In addition to giving more robust weightage to criteria for selection such as non-partisanship, integrity and competence, the factor of physical fitness could be given more attention.
This caretaker tenure is marked by a bizarre lack of internal coordination. The interior ministry expels the Pakistan bureau chief of The New York Times without consulting the information ministry which complains publicly. The law ministry terms an action on CNG announced by another ministry as unconstitutional. The Supreme Court issues a contempt notice to the prime minister. Appointments, transfers and dismissals of officials continue after May 11.
An ideal option would be that, as a symbol of non-partisanship, the chief election commissioner should also simultaneously serve as the caretaker prime minister. This would energise the linkage between the Election Commission and the administrative apparatus and place all personnel directly under the command and control of the CEC.
As Elections 2013 have shown, the dependence of the CEC and the ECP upon the speed and efficiency with which the caretaker heads took – or did not take – action left many problems unaddressed. Real-time tracking and resolution of crises that erupt on polling day rather than belated, post-event reactions are the keys to effective election-day management. The next senior-most member of the Election Commission could become the deputy chief election commissioner responsible for the day-to-day oversight of the electoral process while the CEC oversees the executive aspects of the state.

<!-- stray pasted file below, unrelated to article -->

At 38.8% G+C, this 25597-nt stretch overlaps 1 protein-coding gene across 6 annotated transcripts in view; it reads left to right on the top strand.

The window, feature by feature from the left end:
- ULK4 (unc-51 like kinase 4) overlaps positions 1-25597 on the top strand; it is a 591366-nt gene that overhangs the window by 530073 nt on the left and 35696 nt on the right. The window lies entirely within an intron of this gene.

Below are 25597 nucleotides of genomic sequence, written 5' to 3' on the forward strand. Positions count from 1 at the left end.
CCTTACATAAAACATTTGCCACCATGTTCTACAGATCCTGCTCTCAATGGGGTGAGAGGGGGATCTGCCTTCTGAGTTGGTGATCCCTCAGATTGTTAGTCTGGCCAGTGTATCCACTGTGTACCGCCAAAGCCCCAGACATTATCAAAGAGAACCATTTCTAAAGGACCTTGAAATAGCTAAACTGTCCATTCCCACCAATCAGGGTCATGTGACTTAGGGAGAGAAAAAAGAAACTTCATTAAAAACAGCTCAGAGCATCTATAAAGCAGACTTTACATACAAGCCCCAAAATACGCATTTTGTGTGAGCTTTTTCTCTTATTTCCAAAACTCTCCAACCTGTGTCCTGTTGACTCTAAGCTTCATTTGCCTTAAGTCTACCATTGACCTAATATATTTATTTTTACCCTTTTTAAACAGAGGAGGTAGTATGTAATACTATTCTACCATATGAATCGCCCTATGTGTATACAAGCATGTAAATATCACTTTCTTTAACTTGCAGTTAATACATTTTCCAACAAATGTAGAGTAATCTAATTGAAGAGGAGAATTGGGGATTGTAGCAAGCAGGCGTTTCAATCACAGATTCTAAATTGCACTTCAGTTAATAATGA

A 90-day or – as in 2013 – a 60-day period, or even less, for a caretaker government is too brief. Ministries and sectors, subjects and issues, problems and crises, opportunities and possibilities deserve a decent length of time and depth of attention to both goals and details. Their tenure should be increased two-fold by say, four months instead of the present two to three months.
This quarter-year could be used as follows: one month for comprehensive briefing, familiarisation, orientation, preparation and team-building; two months to take actions not previously taken by the outgoing governments and to formulate policy reforms where urgently required, including new temporary legislation in the form of ordinances, to be accepted or rejected by the elected legislatures to follow ;and the fourth and last month to actively support the process of facilitating free and fair elections and to take essential governance actions.
The mandate of caretaker governments is not to merely mark time but, like all governments, advance the country’s interests. Each day in the life of a nation-state is as priceless as each day in the life of its citizens. While all nation-states are complex entities, Pakistan has more than a normal share of inter-locking complications, internal and external threats compounded by bad governance and poor infrastructural factors. A country such as ours requires full-scale, full-time, sustained attention by its leadership – even if it is there only for a few months – not a ceremonial, token presence.
To apply a cricketing term: a caretaker government in Pakistan should not be a stop-gap night watchman. So profound and pressing are the challenges facing Pakistan that a caretaker government should serve as a purposeful bridge between two elected governments. If necessary, caretakers should take unpopular but tough decisions and also contribute new concepts and proposals for the consideration of elected incoming governments.